Instructions: To complete the assessment, please answer the following questions. A representative will contact you within 24 hours to discuss your case. 1. Were you or a loved one injured in the past two years? * If yes, then go to next question. If not, then the claim is likely not allowed. It could be argued that there is some reason that it was tolled. Tolled means that there may have been a reason for the statute to be extended or cancelled. Reasons may be the injured person was a minor; mentally incompetence or the injured person may have died. Note: In Michigan, the statute of limitations (SOL) for medical malpractice claims begins at the time of the negligent act or omission. The time of the SOL can begin to run even before a person knows the full extent of the injury. Therefore, it is important to act quickly. A careful understanding of the facts of a case and/or a review of the entire medical record is necessary to ascertain the appropriate accrual date. 2. Did the negligence occur less than six years ago? * If yes, then go to next question. If not, then the claim is likely not allowed. Note: Michigan has a six-year statute of repose in medical cases. Unlike the statute of limitations, the repose period begins from the date of negligence. In situations where the patient has had an extensive history with the potential physician defendant, particularly for a related condition or injury, this can be problematic. It is important to carefully review the entire medical record to determine if the statute of repose is an issue. 3. Did the patient suffer a significant injury or death as a result of the act or omission which is believed to be the medical negligence? * If yes, then go to the next question. If the patient suffered minimal injury has since recovered from the injury, it is unlikely a malpractice action would be warranted. Note: Malpractice actions are extremely costly and difficult. Even a simple case could require an investment of $30,000 t$60.000 to get to trial. Therefore, in order to justify a law firm investing that much money to pursue a case, the damages recoverable must be worth significantly more. 4. Did the medical provider's care fall below the standard of care meaning was there a significant error or lack of care? * If yes, then go to the next question. If not, an important portion of the claim is missing. Note: Determining the answer to this question is what separates medical malpractice actions from other cases. Establishing whether the standard of care was breached requires a careful review of all the records by counsel and then consultation with competent medical expert(s). Unlike other claims, Michigan law requires that any suit for medical negligence must be supported by an expert affidavit. Where the case is filed. 5. Was the injury in question caused by the alleged medical negligence? * If yes, then go to the next question. If not, an important portion of the claim is missing. Note: Causation is difficult to prove in malpractice actions. Medical malpractice cases usually occur in a setting in which someone is already hurt or suffering from an adverse medical condition. The medical person, therefore, is only responsible for any injury or additional harm suffered as a result of his or her medical negligence, not surprising, the medical providers always blame the original injury or illness as opposed to anything the medical provider did or didn't do. 6. If the case involves a death, was an autopsy performed? * If yes, then go the next question. If not, this does not mean that the case is not viable, but proving causation will be very difficult. 7. Have you found the right attorney, with the right experience and resources to try your case? * If yes, then get started. If no, then contact Giroux Amburn. Do so without delay! Contact Information First Name * Last Name * Email Address *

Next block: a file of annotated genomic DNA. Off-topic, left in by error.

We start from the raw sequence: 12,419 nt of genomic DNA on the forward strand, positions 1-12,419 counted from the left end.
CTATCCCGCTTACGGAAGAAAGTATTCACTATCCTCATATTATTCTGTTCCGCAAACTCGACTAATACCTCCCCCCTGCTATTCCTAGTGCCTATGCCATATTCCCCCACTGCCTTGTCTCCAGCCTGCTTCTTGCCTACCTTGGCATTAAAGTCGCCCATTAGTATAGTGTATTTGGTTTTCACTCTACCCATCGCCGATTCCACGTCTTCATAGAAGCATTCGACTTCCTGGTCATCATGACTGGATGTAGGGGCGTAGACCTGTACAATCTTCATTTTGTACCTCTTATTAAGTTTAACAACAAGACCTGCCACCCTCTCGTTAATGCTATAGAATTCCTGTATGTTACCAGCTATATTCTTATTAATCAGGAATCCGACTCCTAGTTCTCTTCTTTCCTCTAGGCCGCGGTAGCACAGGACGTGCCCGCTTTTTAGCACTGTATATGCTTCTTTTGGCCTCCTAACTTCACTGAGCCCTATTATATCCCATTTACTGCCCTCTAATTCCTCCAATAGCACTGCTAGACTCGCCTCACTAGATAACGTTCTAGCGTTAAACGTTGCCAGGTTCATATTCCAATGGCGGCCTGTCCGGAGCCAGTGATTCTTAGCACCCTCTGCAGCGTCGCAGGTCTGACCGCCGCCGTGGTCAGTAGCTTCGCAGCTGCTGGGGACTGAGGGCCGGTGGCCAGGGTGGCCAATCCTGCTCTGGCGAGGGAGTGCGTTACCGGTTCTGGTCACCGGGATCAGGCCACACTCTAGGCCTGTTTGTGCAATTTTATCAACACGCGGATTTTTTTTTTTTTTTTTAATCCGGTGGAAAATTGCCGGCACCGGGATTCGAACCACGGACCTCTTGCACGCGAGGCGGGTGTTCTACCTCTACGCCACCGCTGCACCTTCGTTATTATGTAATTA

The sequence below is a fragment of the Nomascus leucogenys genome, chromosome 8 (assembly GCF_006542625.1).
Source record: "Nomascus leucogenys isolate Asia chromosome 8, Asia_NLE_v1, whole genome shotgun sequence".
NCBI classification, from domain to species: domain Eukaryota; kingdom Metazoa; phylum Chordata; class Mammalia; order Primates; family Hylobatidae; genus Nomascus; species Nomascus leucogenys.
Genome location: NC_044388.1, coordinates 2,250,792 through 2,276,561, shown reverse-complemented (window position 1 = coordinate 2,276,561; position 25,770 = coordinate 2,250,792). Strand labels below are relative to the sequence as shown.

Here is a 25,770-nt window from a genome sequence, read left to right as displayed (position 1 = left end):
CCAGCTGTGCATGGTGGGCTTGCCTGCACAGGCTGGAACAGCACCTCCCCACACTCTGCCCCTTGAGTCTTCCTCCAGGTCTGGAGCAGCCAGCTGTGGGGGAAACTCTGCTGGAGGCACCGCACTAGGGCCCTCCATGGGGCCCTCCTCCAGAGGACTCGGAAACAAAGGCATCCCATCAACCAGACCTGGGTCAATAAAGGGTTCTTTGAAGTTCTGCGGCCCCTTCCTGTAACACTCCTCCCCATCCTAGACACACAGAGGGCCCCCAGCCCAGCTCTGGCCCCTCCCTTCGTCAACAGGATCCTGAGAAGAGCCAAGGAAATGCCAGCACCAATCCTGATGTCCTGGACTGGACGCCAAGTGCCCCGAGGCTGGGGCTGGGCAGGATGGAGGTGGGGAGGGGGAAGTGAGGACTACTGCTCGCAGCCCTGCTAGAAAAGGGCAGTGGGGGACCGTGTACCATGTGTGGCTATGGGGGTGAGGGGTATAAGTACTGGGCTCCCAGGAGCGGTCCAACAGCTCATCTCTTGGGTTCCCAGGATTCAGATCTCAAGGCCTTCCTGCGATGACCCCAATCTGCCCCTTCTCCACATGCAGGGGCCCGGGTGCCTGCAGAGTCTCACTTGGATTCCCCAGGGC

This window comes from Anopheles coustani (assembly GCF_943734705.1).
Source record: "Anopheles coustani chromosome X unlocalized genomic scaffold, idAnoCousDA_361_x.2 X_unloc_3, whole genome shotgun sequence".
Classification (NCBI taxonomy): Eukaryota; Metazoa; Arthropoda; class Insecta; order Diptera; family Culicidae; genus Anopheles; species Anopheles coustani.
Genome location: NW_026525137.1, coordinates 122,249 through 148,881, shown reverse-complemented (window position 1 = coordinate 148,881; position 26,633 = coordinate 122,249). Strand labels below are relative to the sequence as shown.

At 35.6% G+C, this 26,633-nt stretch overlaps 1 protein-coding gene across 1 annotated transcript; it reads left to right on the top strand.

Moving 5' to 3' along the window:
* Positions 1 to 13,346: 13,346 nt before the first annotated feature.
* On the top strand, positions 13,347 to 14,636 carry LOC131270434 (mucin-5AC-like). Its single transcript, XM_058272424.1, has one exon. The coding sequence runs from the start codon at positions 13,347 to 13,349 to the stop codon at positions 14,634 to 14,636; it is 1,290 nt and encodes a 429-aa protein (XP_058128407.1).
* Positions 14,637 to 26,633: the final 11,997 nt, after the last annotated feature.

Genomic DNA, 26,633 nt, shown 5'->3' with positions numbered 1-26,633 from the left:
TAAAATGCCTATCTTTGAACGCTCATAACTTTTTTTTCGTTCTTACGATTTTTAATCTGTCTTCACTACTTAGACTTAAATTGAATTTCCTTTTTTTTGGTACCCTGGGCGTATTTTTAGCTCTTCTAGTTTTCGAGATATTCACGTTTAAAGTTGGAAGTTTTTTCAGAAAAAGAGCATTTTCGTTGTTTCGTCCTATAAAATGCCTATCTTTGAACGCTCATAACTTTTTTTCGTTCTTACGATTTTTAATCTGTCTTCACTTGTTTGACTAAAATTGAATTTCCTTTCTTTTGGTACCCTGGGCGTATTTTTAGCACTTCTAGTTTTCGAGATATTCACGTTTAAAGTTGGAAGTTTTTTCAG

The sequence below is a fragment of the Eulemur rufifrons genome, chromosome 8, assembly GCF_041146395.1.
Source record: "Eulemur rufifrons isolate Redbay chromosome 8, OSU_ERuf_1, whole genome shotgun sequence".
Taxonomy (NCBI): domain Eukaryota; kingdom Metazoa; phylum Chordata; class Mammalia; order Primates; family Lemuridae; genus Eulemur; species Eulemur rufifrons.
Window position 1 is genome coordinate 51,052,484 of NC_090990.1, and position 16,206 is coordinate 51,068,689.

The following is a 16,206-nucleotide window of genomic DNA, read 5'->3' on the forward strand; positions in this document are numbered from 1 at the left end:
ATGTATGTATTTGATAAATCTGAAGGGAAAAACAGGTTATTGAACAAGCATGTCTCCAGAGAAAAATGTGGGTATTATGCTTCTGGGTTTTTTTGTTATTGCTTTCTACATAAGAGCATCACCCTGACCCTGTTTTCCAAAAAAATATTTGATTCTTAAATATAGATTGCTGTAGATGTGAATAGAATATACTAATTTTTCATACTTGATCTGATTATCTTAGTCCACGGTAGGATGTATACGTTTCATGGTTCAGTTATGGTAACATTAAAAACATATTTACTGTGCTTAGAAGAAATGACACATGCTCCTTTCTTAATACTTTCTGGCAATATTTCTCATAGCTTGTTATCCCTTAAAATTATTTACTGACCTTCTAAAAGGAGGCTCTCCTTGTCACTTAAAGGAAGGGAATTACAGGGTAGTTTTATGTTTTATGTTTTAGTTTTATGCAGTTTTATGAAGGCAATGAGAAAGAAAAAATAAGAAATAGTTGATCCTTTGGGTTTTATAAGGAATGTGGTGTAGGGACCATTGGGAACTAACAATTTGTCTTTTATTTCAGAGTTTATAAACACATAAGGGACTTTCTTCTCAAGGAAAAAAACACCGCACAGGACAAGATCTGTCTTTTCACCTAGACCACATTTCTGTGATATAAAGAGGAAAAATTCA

Phone Number * Comments CAPTCHA Phone
This field is for validation purposes and should be left unchanged.